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Brady There When Belichick Finally Needs Him

Super Bowl XXXVI | ANALYSIS

February 04, 2002|BOB OATES | SPECIAL TO THE TIMES

NEW ORLEANS — What won this game was the last thing anyone would have expected.

Paced by an old Michigan quarterback--young Tom Brady--the New England Patriots' offensive team went on a tear in the last two minutes.

And that, skeptics, is how they upset the St. Louis Rams on Sunday, 20-17--with Brady's five perfectly thrown passes to place New England for the deciding field goal.

Everyone knows that the New England coach, Bill Belichick, is a master of defense, and, for three quarters, his defensive players beat back everything that Ram quarterback Kurt Warner threw at them.

And not only that. They made the two tough, artistic defensive plays--earning an interception and then earning a fumble--that put the Patriots ahead, 17-3, entering what so unexpectedly turned out to be the greatest fourth quarter in Super Bowl history.

For when the Patriot defense finally tired--predictably, because you can't chase that fleet of fleet Ram receivers forever--Ram Coach Mike Martz and his quarterback, Warner, stepped in with two long touchdown drives to tie it, 17-17.

Now only a little over a minute remained. The first Super Bowl overtime was just around the corner. The Patriots easily could have elected to run out the clock, taking their chances on winning the toss and winning in overtime.

Brady saw it another way.

When Charlie Weis, New England's offensive coordinator, decided to test the Rams with a safe pass or two, Brady made the most of his chance with two darts that moved New England from its 17-yard line to the 30.

Now with only 41 seconds remaining, Brady could spike the ball, which encouraged the Patriots to carry on with the three passes that won it.

His last big one was dispatched to his best receiver, Troy Brown, on the 23-yard play that killed the Rams.

Brady followed that with another six-yard pass play, then spiked the ball, setting the Patriots up for a 48-yard field goal, well within Adam Vinatieri's range.

Belichick is a famous conservative who, if he weren't so conservative, seemingly could have won this game with ease--quite possibly by a rout-size score--if he hadn't kept Brady under cover so long.

You hardly saw him in the first three quarters except for the touchdown throw that opened New England's 17-3 halftime lead.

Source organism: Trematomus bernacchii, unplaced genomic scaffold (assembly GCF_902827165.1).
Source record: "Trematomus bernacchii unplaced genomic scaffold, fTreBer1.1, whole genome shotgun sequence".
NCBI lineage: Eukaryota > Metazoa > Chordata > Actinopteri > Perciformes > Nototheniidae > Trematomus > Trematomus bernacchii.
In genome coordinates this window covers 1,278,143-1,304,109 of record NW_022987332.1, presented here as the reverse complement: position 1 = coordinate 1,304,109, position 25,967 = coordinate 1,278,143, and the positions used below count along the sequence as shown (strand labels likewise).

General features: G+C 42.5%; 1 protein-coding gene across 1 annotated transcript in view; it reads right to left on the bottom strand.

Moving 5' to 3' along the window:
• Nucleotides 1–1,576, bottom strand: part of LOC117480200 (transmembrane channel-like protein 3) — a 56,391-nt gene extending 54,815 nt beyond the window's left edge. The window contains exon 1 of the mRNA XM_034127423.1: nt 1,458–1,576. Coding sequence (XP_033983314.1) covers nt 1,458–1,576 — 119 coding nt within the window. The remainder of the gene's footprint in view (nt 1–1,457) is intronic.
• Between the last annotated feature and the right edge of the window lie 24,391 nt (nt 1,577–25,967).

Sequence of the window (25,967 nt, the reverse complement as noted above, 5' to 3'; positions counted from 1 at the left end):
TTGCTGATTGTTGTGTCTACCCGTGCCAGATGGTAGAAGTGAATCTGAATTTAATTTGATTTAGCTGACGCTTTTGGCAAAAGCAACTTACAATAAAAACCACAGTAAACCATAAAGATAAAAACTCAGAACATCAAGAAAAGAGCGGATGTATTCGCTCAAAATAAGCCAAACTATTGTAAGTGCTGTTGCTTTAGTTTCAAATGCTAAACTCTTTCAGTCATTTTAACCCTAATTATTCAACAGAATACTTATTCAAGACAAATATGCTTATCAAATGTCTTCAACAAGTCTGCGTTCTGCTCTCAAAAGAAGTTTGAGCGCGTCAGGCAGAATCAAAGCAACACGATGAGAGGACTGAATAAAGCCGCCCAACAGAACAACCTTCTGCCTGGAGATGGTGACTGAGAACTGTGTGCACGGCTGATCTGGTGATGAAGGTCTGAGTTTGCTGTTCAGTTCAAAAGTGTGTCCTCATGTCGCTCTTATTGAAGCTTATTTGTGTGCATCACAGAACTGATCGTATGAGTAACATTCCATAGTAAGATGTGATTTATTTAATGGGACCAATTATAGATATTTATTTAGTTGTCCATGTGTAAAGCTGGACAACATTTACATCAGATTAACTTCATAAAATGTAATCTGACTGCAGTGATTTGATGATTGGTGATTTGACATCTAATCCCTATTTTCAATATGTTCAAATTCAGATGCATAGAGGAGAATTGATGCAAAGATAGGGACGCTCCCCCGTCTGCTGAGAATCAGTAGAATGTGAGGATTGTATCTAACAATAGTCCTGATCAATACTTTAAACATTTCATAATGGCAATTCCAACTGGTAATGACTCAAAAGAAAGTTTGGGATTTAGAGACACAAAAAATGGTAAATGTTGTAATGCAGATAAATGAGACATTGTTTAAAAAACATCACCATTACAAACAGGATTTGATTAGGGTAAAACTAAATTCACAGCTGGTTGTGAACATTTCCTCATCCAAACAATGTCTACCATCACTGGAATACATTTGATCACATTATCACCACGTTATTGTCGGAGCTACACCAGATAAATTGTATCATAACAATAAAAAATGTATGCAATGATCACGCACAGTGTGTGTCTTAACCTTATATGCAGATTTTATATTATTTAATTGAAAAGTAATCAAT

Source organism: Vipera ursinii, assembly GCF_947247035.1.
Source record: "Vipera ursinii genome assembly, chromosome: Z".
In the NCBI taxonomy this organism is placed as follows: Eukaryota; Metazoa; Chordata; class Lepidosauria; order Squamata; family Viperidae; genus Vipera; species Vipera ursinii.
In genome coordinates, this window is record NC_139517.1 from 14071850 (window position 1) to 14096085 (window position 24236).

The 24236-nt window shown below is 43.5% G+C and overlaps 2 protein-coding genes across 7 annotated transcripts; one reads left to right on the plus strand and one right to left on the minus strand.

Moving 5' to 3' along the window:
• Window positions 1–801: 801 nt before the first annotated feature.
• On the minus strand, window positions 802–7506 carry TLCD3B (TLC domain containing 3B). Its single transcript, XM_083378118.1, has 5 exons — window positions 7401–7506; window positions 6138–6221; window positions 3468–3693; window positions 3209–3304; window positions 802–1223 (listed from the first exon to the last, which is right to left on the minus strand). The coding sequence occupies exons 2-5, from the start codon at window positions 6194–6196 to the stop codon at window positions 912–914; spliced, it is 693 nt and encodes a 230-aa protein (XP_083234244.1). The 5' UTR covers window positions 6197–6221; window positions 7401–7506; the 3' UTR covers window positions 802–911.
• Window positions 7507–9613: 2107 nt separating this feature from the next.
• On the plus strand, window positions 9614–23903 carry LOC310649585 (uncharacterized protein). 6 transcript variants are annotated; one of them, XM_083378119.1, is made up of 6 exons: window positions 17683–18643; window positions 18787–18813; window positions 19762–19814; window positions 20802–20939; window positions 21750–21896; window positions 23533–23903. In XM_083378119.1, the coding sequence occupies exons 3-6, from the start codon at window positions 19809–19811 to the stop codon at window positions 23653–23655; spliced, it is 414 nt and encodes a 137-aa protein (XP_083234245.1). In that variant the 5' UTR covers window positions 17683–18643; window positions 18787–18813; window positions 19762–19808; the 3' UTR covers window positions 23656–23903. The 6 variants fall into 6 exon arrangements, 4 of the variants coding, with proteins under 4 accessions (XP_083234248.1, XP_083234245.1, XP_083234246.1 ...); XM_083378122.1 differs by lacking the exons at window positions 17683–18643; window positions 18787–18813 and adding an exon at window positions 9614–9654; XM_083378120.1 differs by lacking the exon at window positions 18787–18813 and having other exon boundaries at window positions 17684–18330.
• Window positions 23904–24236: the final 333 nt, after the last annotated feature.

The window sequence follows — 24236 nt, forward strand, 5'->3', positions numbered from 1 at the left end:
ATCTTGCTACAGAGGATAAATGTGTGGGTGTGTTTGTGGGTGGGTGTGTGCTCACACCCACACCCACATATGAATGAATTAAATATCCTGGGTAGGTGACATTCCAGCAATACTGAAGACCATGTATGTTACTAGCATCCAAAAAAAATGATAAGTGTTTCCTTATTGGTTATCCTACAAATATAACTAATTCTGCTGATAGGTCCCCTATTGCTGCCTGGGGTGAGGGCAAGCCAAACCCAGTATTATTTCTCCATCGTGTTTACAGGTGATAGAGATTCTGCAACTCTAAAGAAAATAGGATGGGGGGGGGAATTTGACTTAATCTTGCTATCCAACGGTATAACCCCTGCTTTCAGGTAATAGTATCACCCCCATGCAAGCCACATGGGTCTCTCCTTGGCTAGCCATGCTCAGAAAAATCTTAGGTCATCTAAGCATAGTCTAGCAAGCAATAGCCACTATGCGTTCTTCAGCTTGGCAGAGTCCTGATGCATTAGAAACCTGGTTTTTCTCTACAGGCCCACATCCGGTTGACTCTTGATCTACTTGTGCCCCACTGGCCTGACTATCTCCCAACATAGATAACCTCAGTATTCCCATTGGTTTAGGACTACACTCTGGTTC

But in the fourth quarter, Belichick finally reacted as if he had no choice but to let Brady fire away. And fire the kid did, throwing one ideal pass after another with the clear-headedness and calm he used to exhibit, no doubt, on the Michigan practice field when no coach was looking.

For, now, it's hard to believe that this guy never won the Heisman Trophy.

It's even harder to believe that Warner was the NFL's MVP this season, simply because the Patriots saw no point in unveiling Brady until the last 10 minutes of a Super Bowl.

When Belichick finally let it all hang out, you saw a man who has to be--except for Warner--the most amazing young quarterback to come into the league since long before Warner.

At 6 feet 4 and 220 pounds, Brady, who is from San Mateo, clearly has everything a good quarterback needs.

A good veteran quarterback, that is.

At age 24, in only his second year of NFL football, he was as cool and skillful in the fourth quarter of high-pressure Super Bowl XXXVI as the most seasoned quarterback you ever saw in any fourth quarter.

What's more, when Brady had to throw a hard ball, he threw it very, very hard, with no loss of accuracy.

One more thing: As quarterbacks, he and Warner couldn't be more different.

Warner is a magician-type.

Brady is a typical great quarterback-type, with the quick feet, the quick arm and the rapid, smooth throwing motion of the master passer of so long ago, Joe Namath.

It's the irony of the season: When the Rams finally lose after a season as the finest passing team ever--as the only football team that ever exceeded 500 points three years running--they finally lose to a great passer.

A great one that nobody knew about.

Belichick is such an exceptional defensive coach that when the Patriots were winning eight in a row--when they were winning every game, in fact, since the Rams beat them Nov. 18 at Foxboro, 24-17--everyone understood that Belichick was doing it with defense.

For three quarters, he confirmed that.

In the fourth quarter, a Michigan man saved him.

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